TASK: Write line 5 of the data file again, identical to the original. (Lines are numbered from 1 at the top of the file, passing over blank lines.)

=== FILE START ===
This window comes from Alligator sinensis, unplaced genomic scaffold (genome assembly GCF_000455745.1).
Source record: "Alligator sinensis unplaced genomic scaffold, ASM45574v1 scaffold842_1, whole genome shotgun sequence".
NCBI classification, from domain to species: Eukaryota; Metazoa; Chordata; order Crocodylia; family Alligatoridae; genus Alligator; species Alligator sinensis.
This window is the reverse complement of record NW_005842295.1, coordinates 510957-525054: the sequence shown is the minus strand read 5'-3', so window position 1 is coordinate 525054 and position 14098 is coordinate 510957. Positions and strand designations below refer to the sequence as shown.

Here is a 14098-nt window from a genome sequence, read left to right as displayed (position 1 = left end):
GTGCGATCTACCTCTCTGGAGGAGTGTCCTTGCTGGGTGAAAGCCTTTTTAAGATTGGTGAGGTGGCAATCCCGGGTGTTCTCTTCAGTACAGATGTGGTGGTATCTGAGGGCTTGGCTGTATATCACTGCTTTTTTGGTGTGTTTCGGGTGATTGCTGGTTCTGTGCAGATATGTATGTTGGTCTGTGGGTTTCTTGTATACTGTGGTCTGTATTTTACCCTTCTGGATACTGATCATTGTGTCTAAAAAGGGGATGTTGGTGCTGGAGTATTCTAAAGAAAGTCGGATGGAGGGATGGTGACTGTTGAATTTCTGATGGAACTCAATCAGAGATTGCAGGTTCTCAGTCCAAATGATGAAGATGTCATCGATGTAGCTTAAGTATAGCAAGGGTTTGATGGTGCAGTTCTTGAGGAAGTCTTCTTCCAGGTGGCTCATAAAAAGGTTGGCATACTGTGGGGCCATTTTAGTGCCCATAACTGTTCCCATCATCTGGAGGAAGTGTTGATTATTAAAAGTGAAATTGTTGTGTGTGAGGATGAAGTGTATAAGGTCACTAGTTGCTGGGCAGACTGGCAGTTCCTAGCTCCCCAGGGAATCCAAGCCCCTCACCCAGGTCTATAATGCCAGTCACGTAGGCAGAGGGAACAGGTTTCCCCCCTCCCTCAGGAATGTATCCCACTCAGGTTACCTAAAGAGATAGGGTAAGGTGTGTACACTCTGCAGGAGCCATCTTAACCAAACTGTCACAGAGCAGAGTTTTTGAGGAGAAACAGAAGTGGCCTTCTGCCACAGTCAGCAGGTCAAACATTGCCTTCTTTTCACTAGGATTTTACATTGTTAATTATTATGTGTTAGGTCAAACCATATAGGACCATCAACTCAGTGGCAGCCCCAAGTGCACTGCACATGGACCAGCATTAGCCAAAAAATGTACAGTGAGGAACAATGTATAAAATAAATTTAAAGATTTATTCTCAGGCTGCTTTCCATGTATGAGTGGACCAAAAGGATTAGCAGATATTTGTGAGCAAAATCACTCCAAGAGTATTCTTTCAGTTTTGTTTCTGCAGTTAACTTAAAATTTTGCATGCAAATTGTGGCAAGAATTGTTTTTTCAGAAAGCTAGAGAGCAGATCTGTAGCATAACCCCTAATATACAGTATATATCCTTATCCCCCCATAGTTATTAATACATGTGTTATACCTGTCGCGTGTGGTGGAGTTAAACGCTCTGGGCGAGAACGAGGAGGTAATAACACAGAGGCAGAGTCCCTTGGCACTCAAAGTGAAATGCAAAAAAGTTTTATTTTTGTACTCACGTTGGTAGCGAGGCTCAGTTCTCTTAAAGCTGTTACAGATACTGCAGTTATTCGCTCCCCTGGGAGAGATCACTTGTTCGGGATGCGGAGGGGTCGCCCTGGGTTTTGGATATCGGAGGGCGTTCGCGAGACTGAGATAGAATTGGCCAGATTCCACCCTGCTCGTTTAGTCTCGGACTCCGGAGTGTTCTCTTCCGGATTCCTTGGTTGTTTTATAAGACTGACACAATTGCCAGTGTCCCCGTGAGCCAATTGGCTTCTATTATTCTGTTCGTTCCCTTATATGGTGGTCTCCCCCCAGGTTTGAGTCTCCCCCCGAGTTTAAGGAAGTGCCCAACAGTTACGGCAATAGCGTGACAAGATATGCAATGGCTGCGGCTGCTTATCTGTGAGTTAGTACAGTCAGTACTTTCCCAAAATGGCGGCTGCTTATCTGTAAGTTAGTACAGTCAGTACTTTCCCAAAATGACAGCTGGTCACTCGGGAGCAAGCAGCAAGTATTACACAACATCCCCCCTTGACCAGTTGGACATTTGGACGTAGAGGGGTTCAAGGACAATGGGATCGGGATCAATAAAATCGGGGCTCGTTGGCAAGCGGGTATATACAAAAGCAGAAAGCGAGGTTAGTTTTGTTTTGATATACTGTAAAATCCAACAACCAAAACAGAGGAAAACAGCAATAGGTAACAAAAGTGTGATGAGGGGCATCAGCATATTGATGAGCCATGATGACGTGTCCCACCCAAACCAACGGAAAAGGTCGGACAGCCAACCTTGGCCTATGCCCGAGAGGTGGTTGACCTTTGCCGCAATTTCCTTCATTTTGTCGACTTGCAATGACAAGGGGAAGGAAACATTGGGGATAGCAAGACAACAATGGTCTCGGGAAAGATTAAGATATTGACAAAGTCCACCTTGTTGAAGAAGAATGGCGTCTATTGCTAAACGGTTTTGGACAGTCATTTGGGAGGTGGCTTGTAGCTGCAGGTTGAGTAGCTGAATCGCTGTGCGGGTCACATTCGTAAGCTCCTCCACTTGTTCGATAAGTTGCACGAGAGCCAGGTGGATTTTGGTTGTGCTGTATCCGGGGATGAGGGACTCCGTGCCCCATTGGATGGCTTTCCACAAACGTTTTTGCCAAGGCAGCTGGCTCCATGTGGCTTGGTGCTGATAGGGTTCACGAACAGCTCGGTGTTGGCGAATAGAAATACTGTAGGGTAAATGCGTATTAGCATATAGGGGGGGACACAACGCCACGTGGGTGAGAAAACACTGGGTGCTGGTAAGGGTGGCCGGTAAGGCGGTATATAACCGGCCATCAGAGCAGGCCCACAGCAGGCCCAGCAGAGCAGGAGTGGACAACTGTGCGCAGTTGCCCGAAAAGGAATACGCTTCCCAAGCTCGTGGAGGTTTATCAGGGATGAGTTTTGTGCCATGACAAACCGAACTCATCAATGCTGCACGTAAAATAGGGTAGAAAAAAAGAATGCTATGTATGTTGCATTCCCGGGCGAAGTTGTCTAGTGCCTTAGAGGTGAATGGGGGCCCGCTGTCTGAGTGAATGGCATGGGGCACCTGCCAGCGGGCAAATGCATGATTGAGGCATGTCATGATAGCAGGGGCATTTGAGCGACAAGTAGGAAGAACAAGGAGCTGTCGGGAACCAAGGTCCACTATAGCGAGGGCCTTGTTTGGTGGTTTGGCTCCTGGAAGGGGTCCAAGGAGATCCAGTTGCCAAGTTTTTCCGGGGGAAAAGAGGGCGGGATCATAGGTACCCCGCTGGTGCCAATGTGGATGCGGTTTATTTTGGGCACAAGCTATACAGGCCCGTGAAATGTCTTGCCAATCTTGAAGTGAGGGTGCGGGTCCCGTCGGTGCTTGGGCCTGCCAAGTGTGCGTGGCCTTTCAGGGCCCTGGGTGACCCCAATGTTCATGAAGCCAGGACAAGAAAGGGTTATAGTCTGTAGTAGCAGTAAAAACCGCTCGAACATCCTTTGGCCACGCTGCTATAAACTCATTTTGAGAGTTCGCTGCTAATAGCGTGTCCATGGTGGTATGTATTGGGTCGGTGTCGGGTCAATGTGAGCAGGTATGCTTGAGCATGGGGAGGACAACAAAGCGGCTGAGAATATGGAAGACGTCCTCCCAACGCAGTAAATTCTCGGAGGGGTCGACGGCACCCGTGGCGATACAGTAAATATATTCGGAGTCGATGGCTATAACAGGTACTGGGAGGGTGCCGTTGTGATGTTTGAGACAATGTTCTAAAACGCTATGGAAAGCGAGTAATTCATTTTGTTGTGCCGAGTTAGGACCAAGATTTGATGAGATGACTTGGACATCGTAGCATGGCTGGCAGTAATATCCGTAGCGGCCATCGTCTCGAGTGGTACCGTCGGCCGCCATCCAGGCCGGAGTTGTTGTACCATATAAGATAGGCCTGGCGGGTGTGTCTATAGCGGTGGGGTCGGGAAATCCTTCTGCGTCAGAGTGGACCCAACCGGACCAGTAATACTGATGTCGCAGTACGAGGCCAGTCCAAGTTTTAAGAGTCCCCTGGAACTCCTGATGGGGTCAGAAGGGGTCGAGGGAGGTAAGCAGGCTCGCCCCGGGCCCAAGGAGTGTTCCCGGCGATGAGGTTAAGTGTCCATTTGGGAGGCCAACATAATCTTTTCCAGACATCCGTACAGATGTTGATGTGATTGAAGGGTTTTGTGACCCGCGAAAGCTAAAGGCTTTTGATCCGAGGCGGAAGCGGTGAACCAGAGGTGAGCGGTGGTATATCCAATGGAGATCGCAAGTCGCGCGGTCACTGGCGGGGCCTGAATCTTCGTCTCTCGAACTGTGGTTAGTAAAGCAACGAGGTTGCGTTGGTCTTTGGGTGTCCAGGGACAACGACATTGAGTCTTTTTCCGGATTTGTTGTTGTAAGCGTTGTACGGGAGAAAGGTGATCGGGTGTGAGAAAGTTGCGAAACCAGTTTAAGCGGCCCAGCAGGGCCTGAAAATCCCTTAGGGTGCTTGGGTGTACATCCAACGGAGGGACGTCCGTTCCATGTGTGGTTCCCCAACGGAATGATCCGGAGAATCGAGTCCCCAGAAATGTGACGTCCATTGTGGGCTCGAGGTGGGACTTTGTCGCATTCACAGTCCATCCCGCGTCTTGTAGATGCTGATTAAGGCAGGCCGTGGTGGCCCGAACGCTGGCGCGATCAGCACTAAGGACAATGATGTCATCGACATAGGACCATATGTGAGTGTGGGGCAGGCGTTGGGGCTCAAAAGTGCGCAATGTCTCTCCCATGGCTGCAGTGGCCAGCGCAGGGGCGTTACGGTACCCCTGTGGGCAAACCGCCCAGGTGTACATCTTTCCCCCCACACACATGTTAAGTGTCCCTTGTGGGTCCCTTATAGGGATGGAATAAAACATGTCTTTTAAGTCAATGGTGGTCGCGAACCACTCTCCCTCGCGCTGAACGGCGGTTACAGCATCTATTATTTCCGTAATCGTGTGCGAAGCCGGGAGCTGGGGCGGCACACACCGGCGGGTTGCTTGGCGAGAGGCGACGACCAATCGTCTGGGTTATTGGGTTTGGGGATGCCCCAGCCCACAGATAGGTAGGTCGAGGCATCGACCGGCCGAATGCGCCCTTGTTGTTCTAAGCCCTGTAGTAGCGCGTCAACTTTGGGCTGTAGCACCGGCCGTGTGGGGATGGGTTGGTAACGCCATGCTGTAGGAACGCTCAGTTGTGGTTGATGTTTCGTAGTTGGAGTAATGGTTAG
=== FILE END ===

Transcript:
Here is a 14098-nt window from a genome sequence, read left to right as displayed (position 1 = left end):